The section clearly indicates that the authority to invoke a trusteeship upon a local union is solely vested in the General President. It is conceded on behalf of Teamsters International that in the instant case the trusteeship was established upon the judgment, orders and purported authority of the General Vice-President, Frank Fitzsimmons, rather than that of the General President, James Hoffa. There has been a patent failure to comply with the above-quoted section on the part of Teamsters International. It is asserted on behalf of Teamsters International, however, that General President Hoffa delegated all of his duties and functions to General Vice-President Fitzsimmons, with an inherent delegation of all of the power and authority necessary to perform the requirements and duties of the office of General President during Hoffa's incarceration. This purported delegation took place at the 3rd Meeting of the General Executive Board of Teamsters International, held February 28-March 1, 1967. The minutes of that meeting, pages 7-9 in pertinent part, are hereinafter set forth.
President Hoffa stated to the General Executive Board:
"`Therefore, since my absence may only be temporary, a situation will result which was not within the intent of the International Constitution, and which might require the convening of a new convention in a very short period of time, with all of the tremendous expense involved in that kind of endeavor.
"`Accordingly, to avoid such situation and pursuant to Article IX, Section 2,2 of the International Constitution, I designate General Vice President Fitzsimmons to perform the duties and functions normally performed by the General President (as set forth in Article VI,3 and other provisions of the International Constitution) during my temporary unavailability.
"`It is my recommendation that the General Vice President be paid a salary of $45,000.00 while performing such duties. This recommendation is subject to your approval under Article V, Section 1(a).4
"`I also recommend that the General Executive Board acting under authority of Article VII, Section 2(d)5 authorize General Vice President Fitzsimmons to sign checks or any other documents which require the signature of the General President.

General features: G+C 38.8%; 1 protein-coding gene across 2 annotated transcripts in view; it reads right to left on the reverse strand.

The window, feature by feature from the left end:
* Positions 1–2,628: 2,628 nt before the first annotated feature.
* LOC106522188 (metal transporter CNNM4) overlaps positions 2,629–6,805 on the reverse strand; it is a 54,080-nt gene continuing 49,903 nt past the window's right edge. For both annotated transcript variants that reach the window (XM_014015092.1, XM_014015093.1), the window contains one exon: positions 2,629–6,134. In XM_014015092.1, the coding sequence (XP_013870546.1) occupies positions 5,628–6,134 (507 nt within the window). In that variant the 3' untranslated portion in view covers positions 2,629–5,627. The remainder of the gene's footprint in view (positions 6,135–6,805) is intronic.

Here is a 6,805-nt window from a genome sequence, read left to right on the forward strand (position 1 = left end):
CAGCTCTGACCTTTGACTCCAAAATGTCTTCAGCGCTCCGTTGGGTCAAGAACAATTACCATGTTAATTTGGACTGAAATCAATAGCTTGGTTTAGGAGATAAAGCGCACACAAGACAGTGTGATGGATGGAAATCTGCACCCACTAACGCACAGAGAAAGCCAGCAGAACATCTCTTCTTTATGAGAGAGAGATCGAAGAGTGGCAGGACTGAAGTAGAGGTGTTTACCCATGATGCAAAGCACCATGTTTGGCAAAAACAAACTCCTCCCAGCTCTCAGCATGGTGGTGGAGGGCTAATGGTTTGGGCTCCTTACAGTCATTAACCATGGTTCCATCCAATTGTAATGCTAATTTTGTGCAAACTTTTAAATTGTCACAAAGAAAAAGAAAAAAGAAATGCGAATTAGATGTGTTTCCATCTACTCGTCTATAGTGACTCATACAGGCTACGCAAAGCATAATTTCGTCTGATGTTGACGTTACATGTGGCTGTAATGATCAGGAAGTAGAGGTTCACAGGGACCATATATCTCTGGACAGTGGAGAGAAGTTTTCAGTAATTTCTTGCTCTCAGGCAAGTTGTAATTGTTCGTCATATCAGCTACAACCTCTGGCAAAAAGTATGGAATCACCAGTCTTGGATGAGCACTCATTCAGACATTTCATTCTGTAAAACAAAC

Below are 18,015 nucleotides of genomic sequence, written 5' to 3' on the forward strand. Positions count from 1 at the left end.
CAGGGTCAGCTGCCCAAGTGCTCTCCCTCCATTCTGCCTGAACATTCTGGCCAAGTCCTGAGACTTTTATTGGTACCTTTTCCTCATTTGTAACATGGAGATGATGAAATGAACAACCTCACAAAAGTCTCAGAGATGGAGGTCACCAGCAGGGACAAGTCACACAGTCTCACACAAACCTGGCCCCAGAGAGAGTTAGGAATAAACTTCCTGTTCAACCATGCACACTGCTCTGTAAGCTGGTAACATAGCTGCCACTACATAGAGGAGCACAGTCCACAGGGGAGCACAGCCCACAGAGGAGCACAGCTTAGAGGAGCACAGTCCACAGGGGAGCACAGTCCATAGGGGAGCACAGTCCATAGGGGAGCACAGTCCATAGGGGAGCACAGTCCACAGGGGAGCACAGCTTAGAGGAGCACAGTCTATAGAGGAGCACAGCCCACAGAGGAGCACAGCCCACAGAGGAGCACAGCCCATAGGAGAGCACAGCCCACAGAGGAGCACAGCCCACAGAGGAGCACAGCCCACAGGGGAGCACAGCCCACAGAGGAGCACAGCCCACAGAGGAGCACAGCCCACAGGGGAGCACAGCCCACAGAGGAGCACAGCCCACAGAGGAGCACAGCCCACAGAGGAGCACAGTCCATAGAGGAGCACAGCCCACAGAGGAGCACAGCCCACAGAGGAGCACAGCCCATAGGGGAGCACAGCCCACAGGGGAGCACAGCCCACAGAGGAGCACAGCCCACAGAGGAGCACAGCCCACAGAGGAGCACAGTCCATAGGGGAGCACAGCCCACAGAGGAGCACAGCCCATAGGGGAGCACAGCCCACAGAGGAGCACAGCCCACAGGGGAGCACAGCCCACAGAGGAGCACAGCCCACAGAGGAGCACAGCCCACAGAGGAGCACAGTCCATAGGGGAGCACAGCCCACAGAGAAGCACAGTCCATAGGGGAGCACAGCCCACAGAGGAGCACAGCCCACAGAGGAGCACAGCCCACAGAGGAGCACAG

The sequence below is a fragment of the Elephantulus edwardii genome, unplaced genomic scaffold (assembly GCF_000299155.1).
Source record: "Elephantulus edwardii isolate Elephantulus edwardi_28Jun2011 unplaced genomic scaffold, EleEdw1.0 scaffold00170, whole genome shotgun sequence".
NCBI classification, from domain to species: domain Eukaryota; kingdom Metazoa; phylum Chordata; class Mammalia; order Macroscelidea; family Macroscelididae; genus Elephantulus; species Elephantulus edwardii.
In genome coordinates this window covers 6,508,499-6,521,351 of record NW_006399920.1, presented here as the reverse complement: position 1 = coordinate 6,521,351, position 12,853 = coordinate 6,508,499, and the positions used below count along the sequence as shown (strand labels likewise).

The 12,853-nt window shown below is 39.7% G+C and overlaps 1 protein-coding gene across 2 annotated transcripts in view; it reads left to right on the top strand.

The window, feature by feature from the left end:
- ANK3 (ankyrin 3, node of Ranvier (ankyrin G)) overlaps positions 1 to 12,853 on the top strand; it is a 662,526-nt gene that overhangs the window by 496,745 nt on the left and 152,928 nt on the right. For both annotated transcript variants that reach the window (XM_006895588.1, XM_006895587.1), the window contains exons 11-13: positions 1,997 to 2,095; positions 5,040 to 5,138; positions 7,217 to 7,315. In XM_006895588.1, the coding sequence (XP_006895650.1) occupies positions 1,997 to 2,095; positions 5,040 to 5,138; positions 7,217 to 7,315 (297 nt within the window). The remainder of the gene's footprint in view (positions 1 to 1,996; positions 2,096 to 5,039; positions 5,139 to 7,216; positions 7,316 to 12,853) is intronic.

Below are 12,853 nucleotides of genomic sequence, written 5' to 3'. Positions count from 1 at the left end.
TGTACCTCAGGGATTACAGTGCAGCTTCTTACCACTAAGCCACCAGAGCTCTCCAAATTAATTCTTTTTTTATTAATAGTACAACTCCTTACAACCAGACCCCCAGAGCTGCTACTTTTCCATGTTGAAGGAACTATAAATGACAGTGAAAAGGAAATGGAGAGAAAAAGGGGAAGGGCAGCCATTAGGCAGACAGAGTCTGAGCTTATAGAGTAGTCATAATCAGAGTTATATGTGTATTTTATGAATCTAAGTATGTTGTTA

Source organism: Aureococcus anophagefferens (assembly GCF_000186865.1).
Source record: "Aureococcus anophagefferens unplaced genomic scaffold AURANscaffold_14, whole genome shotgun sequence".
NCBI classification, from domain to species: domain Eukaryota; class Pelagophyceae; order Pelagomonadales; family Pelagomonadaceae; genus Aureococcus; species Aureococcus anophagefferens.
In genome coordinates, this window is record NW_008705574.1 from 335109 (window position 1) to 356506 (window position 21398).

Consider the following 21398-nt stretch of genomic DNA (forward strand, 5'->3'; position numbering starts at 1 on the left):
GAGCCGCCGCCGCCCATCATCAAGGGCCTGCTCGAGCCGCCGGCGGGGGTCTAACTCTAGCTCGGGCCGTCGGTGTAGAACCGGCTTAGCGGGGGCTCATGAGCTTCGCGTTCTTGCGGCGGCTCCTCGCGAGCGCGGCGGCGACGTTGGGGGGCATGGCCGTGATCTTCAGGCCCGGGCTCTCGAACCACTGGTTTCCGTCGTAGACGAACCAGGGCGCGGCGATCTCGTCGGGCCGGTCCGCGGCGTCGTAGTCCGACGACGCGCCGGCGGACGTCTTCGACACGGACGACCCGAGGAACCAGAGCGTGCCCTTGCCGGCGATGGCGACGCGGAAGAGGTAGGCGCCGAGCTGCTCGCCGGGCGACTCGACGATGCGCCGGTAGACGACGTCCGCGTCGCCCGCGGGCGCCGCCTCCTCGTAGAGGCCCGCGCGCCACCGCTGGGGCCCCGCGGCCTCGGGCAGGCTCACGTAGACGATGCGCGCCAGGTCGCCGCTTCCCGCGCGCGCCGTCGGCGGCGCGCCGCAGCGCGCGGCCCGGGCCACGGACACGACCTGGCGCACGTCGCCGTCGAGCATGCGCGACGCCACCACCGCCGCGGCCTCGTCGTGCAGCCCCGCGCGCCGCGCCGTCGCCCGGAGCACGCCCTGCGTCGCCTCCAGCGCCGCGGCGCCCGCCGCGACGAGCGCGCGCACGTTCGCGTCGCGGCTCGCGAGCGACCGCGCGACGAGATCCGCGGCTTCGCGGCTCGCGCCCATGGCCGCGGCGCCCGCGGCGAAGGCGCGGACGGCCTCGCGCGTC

"`Please accept my sincere thanks and appreciation for your patience during this period of uncertainty as to my status.'
"First Vice President O'Brien assumed the chair at this time.
"Vice President Flynn made the following statement and motion:
"`We have all heard the explanation of our General President with respect to the uncertainty of his present situation, and particularly the possibility of his being unavailable temporarily to perform his duties, and then being available again, pending further hearings and appeals and, we hope, ultimately a complete reversal of his conviction.
"`For all those reasons I now make the following motion:
"`(1) That we concur in his designation of General Vice President Frank Fitzsimmons to perform the duties and functions normally performed by the General President (as set forth in Article VI and other provisions of the International Constitution) during the time the General President will be unavailable temporarily to perform such duties, as being in accordance with our interpretation of the International Constitution under these circumstances.
"`(2) That the General Vice President receive a salary of $45,000.00 per year while performing such duties.
"`(3) That the General Vice President be authorized to sign checks or any other documents which require the signature of the General President.
"`(4) That this motion become effective on the day that the General President becomes temporarily unavailable.'
"Vice President Trerotola seconded the motion which was passed unanimously. President Hoffa did not participate in the discussion or vote on the motion." (Emphasis supplied.)
Article VI, Section 2(a) of the International Constitution provides that the "General President shall have authority to interpret the Constitution and laws of the International Union and to decide all questions of law thereunder between meetings of the General Executive Board * * *." The delegation was made at the Executive Board Meeting and therefore Mr. Hoffa was not acting within the ambit of the above section at that meeting. Article IX, Section 1, however, provides in relevant part:
"The General Executive Board shall have the authority to interpret and apply the Constitution and laws of the International Union and to decide all questions of law thereunder subject to appeal to the next Convention. The General Executive Board shall have governing authority over the International Union and its subordinate bodies to the end of upholding the laws and policies of the Brotherhood as expressed in this Constitution."